Passionate Old Farmer Regains Control of His Crop

Posted: Feb 14, 2009 12:01 AM
Passionate Old Farmer Regains Control of His Crop

Paul Draper of Ridge Vineyards and Joel Peterson of Ravenswood were the featured players in a book some years ago about zinfandel, that most American of wines.

The book, Angels Visits: An Inquiry into the Mystery of Zinfandel, was published in 1991 and became a sort of an unofficial bible for the growing cult of zinfandel lovers who have since grown into a mighty force.

Last month, thousands of them descended on San Francisco to attend the annual ZAP's 18th Annual Zinfandel Festival staged by Zinfandel Advocates and Producers, and to taste hundreds of examples of the dark red wine, 99 percent of which is made in California.

Ridge and Ravenswood wines were joined by 250 other producers who poured samples to attendees, and the room was heady with optimism for the opulent 2007 vintage zins, most of which were served as barrel samples. Few have yet been bottled.

Among the names of zin specialists there were Storybook Mountain, Artezin, Wine Guerrilla, Trentadue, Jessies Grove, Hook and Ladder, Kenwood, Scott Harvey, Sobon Estate, and Unti.

Also among the pourers was Haywood Estate, and few of the attendees knew of the rather circuitous journey Peter Haywood took to get back into the zin fold.

His story starts in a non-wine-like way, with Haywood earning a political science degree from Stanford University, serving in the Marine Corps, and owning a successful San Francisco-area construction company.

In 1973, seeking a greener lifestyle, Haywood bought 280 acres of rugged hillside land a mile east of Sonoma in Sonoma Valley. During that early era in Sonoma it was known that zinfandel grew well in local hillsides.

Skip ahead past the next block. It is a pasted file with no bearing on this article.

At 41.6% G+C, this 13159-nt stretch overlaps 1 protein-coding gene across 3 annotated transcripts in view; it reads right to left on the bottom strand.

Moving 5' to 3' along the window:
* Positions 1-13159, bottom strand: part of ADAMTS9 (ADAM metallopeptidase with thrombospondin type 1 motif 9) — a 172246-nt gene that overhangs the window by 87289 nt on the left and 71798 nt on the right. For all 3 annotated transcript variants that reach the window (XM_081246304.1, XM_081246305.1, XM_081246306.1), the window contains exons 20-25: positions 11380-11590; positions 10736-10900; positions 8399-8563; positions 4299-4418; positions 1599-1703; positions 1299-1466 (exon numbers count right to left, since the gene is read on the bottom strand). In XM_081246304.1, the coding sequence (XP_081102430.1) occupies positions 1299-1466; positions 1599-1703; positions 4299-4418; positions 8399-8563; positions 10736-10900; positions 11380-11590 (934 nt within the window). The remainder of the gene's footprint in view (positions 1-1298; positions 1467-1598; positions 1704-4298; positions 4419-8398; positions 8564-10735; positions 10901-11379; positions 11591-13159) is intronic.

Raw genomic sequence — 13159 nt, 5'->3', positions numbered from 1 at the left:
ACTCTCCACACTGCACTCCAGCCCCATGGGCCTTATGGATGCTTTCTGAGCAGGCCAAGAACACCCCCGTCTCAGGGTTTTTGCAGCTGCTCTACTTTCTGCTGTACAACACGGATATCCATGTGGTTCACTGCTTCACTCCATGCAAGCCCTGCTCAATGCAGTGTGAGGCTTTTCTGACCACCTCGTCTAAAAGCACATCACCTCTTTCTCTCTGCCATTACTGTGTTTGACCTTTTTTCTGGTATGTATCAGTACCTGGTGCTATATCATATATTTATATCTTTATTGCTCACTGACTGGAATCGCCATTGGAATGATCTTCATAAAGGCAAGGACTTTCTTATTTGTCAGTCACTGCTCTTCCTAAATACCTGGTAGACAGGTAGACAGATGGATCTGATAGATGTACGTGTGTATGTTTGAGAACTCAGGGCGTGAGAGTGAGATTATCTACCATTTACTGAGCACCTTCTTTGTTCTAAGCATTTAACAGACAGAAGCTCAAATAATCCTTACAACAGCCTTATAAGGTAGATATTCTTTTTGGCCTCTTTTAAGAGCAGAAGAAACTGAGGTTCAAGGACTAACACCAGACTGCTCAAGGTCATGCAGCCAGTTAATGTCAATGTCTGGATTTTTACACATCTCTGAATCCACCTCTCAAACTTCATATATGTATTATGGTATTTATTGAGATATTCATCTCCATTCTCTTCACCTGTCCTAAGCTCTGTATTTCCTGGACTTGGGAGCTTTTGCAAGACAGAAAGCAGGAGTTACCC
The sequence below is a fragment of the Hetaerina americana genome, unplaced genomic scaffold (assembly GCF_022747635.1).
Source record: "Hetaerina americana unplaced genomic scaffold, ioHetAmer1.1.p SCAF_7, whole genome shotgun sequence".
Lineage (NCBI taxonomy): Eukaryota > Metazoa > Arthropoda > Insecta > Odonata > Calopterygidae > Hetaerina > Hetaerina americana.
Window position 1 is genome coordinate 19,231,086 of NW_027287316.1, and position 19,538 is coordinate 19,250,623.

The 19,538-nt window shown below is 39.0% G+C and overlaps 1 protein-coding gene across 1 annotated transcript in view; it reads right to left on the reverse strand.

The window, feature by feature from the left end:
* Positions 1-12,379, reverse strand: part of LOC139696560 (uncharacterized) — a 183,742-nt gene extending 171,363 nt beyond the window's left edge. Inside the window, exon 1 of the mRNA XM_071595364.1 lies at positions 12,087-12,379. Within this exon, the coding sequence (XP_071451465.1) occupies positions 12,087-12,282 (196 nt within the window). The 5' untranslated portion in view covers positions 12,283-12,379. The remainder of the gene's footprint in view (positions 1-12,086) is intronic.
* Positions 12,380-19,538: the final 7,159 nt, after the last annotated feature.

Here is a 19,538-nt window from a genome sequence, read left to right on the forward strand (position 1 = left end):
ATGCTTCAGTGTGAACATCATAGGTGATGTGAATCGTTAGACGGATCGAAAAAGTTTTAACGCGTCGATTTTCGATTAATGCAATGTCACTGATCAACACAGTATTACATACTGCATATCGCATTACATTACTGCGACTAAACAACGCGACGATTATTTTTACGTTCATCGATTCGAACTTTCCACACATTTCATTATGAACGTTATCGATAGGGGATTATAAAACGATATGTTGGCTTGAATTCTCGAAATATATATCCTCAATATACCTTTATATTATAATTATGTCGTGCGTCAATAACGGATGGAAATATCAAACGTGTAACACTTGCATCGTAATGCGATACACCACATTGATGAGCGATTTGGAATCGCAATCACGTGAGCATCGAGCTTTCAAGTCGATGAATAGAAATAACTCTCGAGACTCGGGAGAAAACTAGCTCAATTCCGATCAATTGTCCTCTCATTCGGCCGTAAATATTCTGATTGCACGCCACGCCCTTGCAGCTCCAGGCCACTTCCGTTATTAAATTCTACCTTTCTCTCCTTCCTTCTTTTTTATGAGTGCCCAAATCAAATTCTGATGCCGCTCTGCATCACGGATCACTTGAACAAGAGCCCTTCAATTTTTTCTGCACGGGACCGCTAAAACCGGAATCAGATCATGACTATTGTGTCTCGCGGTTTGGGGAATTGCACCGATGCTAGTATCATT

Haywood didnt realize how well until his new zinfandel plantings and his development of the Haywood brand in the early 1980s began putting bottles in the hands of zin lovers.

Calling his ranch Los Chamizal, Haywood soon was selling out of his Zinfandels -- and it was pretty much all he made.

But marketing had become a chore, and Haywood, by now really more a farmer than anything else, hated being on the road for months each year hawking his wines. At last in 1991, the year zinfandel really took off -- Haywood sold his brand to Racke International, a German company that also owned Buena Vista Winery.

But Haywood did the smartest thing: He kept the land on which the zin grew.

One of Rackes strategies was to expand production, creating a lower-priced Haywood Vintners Select tier of wines that did not make use of the fabulous Los Chamizal fruit.

This had the effect of watering down the Haywood image, and the zinfandels, even though some still came from the famed vineyard, failed to gain the proper recognition. Also, some of the quality declined.

In 2001, Racke sold the Haywood brand to international wine and spirits conglomerate Allied Domecq. Four years later, Haywood was sold to Beam Wine Estates, which in turn was purchased in 2007 by Constellation Brands, the worlds largest wine company.

And Constellation already had Ravenswood and the passionate Peterson as its spokesman and wine maker. At that moment, Haywood was able to reacquire the Haywood brand, along with inventory from the 2005-06 vintages.

Now that the 2006 Haywood wines are on the market, I tried the three key wines and found them all to be exemplary, each with moderate alcohols (ultra-high alcohol is a malady infecting many zins), each with excellent balance, and oriented toward gutsy meat dishes.

Now 71 and still as passionate a farmer as he was in the 1970s, Haywood is focusing on the quality of his wines the way he did in the 1980s.

Hell make only three zinfandels, all from his own property, and will sell unused fruit to an eager cadre of local wineries who know how prime are these vineyards.

Los Chamizal has 42 acres of terraced zinfandel in steeply sloped hillsides. There are nine distinct blocks with soils ranging from well-drained sandy loams to thin, fractured basalt soils at the highest elevations.

These gnarly vines are Haywoods prizes, and the wines evoke an earlier era of superb fruit and spice. The top wines are called Rocky Terrace and Morning Sun and sell for $35 each.

Wine of the Week: 2006 Haywood Zinfandel, Sonoma Valley, Los Chamizal Vineyard ($30) -- Superb violet/raspberry and pother berry aromas; black cherry with hints of pepper and in the mouth, and loads of flavor. And it improves with an hour in a decanter. Occasionally discounted to the mid-$20s.